Discussion 9-12

Chapter 9 question 2 A suggestive lineup is considered a violation of due process because it does not conform to the reliability and minimal suggestion prerequisites. In order to ensure that these preconditions have been attained, factors such as the witness’ opportunity to view the perpetrator during the criminal incident, the witness’ attentiveness during the crime, the degree of accuracy when describing the criminal prior to confrontation, the certainty demonstrated by the witness during confrontation with the suspect, and the duration between the criminal incident and confrontation between the witness and the criminal have to be critically evaluated. This minimizes the chances of ending up with a procedure that will guarantee the identification of a specific suspect in a lineup (Joycelyn and John).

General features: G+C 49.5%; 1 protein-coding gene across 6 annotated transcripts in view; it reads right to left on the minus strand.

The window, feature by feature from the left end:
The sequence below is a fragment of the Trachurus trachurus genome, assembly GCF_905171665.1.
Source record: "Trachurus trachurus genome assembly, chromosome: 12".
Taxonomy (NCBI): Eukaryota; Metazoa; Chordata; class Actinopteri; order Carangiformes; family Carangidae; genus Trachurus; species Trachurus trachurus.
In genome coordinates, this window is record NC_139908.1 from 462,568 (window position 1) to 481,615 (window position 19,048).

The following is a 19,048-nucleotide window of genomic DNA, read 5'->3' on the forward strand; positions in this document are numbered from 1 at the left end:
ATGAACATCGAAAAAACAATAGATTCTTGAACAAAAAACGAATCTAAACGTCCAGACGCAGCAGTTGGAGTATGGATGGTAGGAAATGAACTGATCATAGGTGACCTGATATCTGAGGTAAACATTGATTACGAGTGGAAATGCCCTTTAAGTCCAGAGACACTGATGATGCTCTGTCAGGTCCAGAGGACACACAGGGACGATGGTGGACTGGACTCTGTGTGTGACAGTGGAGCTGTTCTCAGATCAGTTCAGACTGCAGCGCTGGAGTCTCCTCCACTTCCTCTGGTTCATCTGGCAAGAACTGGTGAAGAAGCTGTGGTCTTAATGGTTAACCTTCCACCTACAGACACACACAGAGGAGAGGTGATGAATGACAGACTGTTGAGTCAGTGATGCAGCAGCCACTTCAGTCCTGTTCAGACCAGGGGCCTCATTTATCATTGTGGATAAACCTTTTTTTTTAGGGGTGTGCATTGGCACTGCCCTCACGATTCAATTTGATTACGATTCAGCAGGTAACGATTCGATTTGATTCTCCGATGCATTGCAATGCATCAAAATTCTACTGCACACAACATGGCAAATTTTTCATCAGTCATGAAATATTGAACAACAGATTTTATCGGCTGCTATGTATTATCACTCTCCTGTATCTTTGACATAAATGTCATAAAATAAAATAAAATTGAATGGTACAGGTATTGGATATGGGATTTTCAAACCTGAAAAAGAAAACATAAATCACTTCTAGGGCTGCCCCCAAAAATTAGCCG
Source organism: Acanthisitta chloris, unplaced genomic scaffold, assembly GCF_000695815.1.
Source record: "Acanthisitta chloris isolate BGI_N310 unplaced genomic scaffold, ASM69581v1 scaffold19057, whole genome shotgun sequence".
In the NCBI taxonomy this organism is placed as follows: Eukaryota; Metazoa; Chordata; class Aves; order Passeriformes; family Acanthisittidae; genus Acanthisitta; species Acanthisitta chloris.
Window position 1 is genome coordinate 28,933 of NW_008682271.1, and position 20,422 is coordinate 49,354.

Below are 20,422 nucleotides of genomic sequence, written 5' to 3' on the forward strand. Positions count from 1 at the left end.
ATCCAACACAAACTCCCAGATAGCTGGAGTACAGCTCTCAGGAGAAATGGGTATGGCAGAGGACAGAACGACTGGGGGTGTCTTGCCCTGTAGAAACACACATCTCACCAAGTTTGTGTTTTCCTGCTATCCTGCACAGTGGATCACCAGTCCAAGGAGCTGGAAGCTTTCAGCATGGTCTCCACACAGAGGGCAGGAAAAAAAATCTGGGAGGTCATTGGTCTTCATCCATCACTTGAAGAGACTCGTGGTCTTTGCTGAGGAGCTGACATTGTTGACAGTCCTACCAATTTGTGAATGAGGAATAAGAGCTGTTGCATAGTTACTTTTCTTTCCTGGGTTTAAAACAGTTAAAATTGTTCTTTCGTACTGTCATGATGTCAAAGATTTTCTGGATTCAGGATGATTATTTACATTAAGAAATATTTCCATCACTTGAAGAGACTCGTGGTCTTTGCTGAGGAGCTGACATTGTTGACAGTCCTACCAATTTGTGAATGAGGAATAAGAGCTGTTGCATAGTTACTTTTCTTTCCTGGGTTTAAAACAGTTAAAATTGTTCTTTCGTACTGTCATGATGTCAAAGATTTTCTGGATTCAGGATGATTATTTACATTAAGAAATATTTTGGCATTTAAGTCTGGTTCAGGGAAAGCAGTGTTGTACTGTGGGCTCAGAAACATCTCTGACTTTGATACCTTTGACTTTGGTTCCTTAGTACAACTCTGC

Chapter 10 question 1
A probable cause hearing is in my opinion a crucial element in determining whether the requirements for probable cause have been attained in situations whereby a suspect has been arrested by an officer of the law, without an official warrant for the suspect’s arrest. I believe that this process is necessary in order to protect individuals from being arrested without sufficient evidence to suggest their involvement in criminal activities or arrests based purely on bad faith.
Chapter 11 question 3
Strictly speaking, vindictive prosecution arises when charges levied on an individual are motivated by vengeance. This situation is considered a violation of the Due Process Clause as outlined in the Fourteenth Amendment. The defense can overcome vindictive prosecution by pointing out the lack of sufficient evidence to incriminate the defendant, the unfair selection of members of the grand jury, variance during trial, and the prosecutor’s misconduct as an advisor to the grand jury.
Work cited
Joycelyn, Pollock W, and John, Klotter C. Criminal Law. 9. Taylor & Francis, 2012. Print.